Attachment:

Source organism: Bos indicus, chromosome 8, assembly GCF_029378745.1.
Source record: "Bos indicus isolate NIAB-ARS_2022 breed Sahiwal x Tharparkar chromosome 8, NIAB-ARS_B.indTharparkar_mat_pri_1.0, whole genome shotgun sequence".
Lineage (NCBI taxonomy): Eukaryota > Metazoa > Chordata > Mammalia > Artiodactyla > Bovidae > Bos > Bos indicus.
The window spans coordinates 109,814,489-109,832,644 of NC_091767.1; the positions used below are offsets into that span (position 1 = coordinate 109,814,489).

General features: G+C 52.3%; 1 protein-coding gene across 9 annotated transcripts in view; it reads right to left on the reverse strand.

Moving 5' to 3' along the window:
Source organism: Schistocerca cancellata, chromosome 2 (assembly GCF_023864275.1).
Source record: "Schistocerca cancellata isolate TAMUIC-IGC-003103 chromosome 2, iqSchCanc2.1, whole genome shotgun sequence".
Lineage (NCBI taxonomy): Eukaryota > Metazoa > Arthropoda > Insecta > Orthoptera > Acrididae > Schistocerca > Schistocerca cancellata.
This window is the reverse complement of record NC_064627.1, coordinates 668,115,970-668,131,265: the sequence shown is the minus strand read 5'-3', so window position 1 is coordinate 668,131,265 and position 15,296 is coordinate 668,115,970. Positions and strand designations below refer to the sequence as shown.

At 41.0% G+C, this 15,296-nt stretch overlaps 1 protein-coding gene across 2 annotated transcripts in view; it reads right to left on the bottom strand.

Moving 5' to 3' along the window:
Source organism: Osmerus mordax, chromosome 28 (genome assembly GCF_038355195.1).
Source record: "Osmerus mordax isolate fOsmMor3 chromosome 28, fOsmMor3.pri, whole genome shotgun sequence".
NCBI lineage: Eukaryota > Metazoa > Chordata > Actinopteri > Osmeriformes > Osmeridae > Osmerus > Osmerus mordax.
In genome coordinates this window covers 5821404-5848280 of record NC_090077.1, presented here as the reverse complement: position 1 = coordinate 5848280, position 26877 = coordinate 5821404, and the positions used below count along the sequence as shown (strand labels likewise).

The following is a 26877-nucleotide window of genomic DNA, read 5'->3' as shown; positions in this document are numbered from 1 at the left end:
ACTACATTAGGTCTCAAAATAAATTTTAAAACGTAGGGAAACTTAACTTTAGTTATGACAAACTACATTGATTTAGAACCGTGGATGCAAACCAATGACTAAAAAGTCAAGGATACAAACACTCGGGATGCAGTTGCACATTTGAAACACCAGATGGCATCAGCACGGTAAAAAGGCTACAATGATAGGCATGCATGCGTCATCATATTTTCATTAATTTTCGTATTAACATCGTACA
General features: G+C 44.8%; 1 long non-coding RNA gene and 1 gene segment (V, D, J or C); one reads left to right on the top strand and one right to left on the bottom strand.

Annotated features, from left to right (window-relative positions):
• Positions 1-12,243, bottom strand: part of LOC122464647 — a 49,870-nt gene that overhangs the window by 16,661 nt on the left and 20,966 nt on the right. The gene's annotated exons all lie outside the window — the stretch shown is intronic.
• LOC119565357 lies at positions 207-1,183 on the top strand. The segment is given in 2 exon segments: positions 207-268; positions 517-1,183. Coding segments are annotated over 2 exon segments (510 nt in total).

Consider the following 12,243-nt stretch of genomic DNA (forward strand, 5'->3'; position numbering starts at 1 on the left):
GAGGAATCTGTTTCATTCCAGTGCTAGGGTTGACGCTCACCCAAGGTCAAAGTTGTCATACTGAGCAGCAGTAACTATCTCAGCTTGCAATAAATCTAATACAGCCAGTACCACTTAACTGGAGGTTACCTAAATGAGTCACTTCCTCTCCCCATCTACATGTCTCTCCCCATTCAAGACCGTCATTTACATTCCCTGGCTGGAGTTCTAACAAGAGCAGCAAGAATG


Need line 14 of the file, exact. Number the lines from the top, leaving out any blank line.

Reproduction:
Source record: "Osmerus mordax isolate fOsmMor3 chromosome 28, fOsmMor3.pri, whole genome shotgun sequence".